Album Review – Accept / The Rise of Chaos (2017)

Let total chaos and destruction rise to the sound of the brand new album by the unstoppable Teutonic masters of Heavy Metal.

I guess I might have already said that with different words in my review for the excellent Blind Rage, from 2014, but I can guarantee you that you can buy any album by German Heavy Metal institution Accept from the Mark Tornillo-era without even listening to a single second of it, and you won’t regret your decision at all. Quite the contrary, you’ll always be treated to the cream of Teutonic metal music, just like what happens with pretty much every new release by traditional German acts such as Rage, Grave Digger, Kreator, Primal Fear and Helloween, and that trend goes on in 2017 with another sensational release by Wolf Hoffmann, Mark Tornillo & Co., titled The Rise of Chaos, the fifteenth studio album in their unparalleled career.

The Rise of Chaos, which by the way was released just one day after their memorable performance at Wacken Open Air this year, is their first album with guitarist Uwe Lulis (Grave Digger, Giftdwarf) and drummer Christopher Williams (War Within, Blackfoot), replacing Herman Frank and Stefan Schwarzmann, respectively. The album is also the first of their career to feature the amazing art by Hungarian artist Gyula Havancsák, from Hjules Illustration and Design (who has already worked through the years with iconic bands like Grave Digger, Destruction and Annihilator), perfectly representing the chaotic and desperate situation our society has been through lately, as well as all the power and electricity flowing from the top-tier Heavy Metal played by Accept.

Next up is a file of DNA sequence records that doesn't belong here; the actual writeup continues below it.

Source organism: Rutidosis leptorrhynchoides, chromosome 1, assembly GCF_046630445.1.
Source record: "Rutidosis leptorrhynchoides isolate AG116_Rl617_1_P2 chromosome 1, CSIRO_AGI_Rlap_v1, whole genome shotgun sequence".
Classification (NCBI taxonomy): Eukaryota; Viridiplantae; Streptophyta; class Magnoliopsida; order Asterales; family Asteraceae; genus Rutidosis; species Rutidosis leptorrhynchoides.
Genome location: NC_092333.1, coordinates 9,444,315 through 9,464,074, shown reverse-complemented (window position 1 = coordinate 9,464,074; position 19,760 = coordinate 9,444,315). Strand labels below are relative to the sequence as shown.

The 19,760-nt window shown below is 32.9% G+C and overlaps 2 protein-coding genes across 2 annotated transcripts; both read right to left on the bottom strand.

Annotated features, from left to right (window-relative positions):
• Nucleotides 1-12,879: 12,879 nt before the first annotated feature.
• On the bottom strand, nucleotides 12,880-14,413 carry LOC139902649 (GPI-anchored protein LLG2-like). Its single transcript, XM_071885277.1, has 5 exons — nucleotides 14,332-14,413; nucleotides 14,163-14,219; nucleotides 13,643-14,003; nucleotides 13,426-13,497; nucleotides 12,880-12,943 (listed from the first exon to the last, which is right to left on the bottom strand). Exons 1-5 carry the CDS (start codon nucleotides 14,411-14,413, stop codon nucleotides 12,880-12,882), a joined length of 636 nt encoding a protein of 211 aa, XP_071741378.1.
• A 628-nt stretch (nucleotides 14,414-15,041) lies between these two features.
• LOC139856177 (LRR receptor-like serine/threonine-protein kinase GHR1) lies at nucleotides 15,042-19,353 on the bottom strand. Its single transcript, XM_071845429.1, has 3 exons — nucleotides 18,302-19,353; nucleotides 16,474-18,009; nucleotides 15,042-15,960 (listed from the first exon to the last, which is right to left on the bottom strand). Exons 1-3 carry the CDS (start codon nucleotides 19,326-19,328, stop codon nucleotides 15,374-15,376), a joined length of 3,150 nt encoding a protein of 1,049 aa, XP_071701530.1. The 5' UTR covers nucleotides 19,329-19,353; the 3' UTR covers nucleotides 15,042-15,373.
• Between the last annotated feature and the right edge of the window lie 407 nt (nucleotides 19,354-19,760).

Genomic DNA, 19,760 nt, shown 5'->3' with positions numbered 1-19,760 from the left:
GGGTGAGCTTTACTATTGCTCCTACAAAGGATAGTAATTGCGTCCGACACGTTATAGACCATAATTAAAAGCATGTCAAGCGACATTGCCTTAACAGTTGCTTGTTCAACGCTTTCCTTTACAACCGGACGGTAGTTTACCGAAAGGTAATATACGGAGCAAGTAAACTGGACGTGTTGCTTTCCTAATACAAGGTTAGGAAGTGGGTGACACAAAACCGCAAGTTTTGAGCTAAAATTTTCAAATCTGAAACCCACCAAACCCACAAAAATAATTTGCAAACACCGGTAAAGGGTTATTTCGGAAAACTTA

The initial guitars by the flammable duo Wolf and Uwe already send a clear message of the old school feast that’s about to start in Die by the Sword, showcasing classic kick-ass Accept with a modern twist to avoid sounding outdated. It’s simply impossible not to raise your fists and sing its blackened, catchy lyrics together with the band (“We’re sinking deeper in a world of darkness / It’s kill or be killed from the day we are born / We’re an evil seed from the soul of a serpent / An evil breed in a valley of thorns”), I should say. In Hole in the Head the whole band keeps blasting sheer awesomeness in the form of our good old Heavy Metal, with Christopher being precise and groovy on drums while Mark sounds, as usual, fantastic with his raspy, melodic vocals in this mid-tempo dark tune. And the title-track The Rise of Chaos, an apocalyptic hymn poised to become a classic, could be considered the epitome of the new Accept that was reborn with the superb Blood of the Nations, from 2010, bringing fast and thrilling riffs, spot-on bass and drums, and a classy performance by Mark on vocals.